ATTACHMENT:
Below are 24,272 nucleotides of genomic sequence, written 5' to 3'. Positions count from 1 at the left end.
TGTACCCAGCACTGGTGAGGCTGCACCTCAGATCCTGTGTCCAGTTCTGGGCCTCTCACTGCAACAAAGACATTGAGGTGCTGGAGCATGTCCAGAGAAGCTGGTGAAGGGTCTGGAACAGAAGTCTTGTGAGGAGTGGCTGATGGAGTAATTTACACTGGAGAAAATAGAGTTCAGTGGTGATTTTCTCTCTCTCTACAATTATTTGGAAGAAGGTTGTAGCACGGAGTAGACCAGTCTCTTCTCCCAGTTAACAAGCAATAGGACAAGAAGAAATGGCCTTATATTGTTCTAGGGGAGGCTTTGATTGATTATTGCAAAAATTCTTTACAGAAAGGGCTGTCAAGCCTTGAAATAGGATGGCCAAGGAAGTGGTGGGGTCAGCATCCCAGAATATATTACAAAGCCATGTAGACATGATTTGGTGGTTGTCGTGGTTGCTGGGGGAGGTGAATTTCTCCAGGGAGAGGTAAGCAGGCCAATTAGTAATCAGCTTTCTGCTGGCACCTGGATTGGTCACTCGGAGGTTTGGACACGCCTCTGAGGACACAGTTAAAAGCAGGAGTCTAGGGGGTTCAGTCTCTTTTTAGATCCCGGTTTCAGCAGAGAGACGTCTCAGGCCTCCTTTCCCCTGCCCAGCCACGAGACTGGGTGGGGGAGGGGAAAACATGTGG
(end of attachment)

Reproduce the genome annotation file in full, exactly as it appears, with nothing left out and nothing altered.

Below are 24,272 nucleotides of genomic sequence, written 5' to 3'. Positions count from 1 at the left end.
TGTACCCAGCACTGGTGAGGCTGCACCTCAGATCCTGTGTCCAGTTCTGGGCCTCTCACTGCAACAAAGACATTGAGGTGCTGGAGCATGTCCAGAGAAGCTGGTGAAGGGTCTGGAACAGAAGTCTTGTGAGGAGTGGCTGATGGAGTAATTTACACTGGAGAAAATAGAGTTCAGTGGTGATTTTCTCTCTCTCTACAATTATTTGGAAGAAGGTTGTAGCACGGAGTAGACCAGTCTCTTCTCCCAGTTAACAAGCAATAGGACAAGAAGAAATGGCCTTATATTGTTCTAGGGGAGGCTTTGATTGATTATTGCAAAAATTCTTTACAGAAAGGGCTGTCAAGCCTTGAAATAGGATGGCCAAGGAAGTGGTGGGGTCAGCATCCCAGAATATATTACAAAGCCATGTAGACATGATTTGGTGGTTGTCGTGGTTGCTGGGGGAGGTGAATTTCTCCAGGGAGAGGTAAGCAGGCCAATTAGTAATCAGCTTTCTGCTGGCACCTGGATTGGTCACTCGGAGGTTTGGACACGCCTCTGAGGACACAGTTAAAAGCAGGAGTCTAGGGGGTTCAGTCTCTTTTTAGATCCCGGTTTCAGCAGAGAGACGTCTCAGGCCTCCTTTCCCCTGCCCAGCCACGAGACTGGGTGGGGGAGGGGAAAACATGTGG